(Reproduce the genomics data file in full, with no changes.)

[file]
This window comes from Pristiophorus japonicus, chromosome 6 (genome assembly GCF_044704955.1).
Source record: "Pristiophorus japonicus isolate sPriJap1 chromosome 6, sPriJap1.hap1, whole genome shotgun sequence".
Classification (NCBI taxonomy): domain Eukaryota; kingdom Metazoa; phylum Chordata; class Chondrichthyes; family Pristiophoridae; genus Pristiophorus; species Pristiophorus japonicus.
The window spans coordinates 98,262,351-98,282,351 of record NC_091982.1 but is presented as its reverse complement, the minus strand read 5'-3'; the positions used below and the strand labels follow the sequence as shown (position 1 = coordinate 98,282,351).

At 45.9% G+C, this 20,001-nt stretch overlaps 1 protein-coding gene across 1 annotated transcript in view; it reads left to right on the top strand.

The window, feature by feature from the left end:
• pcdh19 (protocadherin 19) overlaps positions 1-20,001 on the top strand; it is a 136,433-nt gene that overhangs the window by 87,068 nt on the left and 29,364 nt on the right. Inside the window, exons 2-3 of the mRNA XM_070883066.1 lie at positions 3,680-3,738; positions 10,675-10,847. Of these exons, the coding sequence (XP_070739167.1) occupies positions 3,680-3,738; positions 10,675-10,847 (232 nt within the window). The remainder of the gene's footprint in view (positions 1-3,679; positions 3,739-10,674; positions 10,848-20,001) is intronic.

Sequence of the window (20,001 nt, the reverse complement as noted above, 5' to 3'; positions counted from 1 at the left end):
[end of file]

This window comes from Pristiophorus japonicus, chromosome 6 (genome assembly GCF_044704955.1).
Source record: "Pristiophorus japonicus isolate sPriJap1 chromosome 6, sPriJap1.hap1, whole genome shotgun sequence".
Classification (NCBI taxonomy): domain Eukaryota; kingdom Metazoa; phylum Chordata; class Chondrichthyes; family Pristiophoridae; genus Pristiophorus; species Pristiophorus japonicus.
The window spans coordinates 98,262,351-98,282,351 of record NC_091982.1 but is presented as its reverse complement, the minus strand read 5'-3'; the positions used below and the strand labels follow the sequence as shown (position 1 = coordinate 98,282,351).

At 45.9% G+C, this 20,001-nt stretch overlaps 1 protein-coding gene across 1 annotated transcript in view; it reads left to right on the top strand.

The window, feature by feature from the left end:
• pcdh19 (protocadherin 19) overlaps positions 1-20,001 on the top strand; it is a 136,433-nt gene that overhangs the window by 87,068 nt on the left and 29,364 nt on the right. Inside the window, exons 2-3 of the mRNA XM_070883066.1 lie at positions 3,680-3,738; positions 10,675-10,847. Of these exons, the coding sequence (XP_070739167.1) occupies positions 3,680-3,738; positions 10,675-10,847 (232 nt within the window). The remainder of the gene's footprint in view (positions 1-3,679; positions 3,739-10,674; positions 10,848-20,001) is intronic.

Sequence of the window (20,001 nt, the reverse complement as noted above, 5' to 3'; positions counted from 1 at the left end):